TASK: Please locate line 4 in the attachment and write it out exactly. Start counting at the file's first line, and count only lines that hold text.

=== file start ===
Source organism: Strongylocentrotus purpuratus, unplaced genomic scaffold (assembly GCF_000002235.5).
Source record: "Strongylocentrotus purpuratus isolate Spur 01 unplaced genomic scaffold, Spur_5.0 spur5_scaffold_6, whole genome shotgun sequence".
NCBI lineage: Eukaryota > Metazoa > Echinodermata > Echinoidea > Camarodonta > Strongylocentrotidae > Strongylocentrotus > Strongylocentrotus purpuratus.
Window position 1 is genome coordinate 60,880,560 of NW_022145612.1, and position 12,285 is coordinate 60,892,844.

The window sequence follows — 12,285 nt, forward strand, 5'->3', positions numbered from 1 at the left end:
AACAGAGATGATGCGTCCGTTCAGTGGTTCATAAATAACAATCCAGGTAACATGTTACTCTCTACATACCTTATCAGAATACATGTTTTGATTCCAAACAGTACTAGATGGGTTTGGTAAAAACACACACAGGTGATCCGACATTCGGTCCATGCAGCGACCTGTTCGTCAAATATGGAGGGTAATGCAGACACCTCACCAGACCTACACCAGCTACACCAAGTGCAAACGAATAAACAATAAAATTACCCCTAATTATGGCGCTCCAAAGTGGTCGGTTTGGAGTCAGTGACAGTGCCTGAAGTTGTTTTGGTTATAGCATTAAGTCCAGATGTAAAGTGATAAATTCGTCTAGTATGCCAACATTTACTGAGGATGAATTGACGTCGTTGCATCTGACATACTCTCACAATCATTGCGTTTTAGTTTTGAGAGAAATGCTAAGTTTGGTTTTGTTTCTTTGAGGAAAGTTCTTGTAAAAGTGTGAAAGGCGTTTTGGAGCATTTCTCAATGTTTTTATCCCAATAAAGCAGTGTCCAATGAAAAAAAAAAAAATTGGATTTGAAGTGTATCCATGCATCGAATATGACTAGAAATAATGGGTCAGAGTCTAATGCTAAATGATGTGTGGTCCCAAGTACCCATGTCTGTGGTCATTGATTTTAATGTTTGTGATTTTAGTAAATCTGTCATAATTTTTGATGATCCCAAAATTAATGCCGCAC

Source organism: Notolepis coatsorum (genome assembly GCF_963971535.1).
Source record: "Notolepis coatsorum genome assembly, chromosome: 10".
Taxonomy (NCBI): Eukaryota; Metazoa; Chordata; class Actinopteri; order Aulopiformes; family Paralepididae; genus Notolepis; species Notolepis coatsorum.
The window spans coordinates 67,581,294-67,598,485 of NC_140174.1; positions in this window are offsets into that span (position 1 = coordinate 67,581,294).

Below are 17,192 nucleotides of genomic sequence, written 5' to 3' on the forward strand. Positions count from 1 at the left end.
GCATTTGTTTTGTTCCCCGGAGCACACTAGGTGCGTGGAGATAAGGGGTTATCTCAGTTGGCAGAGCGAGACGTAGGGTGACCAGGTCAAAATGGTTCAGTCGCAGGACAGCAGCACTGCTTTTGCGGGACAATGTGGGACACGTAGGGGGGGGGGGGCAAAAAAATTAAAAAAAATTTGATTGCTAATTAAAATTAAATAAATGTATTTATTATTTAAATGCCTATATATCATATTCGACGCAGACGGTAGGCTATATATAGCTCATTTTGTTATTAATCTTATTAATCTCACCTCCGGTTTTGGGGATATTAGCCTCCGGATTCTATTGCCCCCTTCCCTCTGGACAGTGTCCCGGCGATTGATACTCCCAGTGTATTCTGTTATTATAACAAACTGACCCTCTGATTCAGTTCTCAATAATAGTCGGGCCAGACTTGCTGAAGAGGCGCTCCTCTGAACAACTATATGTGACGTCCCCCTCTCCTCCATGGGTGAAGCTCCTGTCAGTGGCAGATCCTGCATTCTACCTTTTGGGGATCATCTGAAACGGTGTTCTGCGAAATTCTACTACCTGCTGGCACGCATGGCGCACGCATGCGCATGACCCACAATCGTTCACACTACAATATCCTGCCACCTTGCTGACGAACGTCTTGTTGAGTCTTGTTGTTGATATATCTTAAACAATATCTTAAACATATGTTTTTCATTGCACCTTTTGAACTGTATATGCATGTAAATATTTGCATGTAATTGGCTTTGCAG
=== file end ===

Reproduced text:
Window position 1 is genome coordinate 60,880,560 of NW_022145612.1, and position 12,285 is coordinate 60,892,844.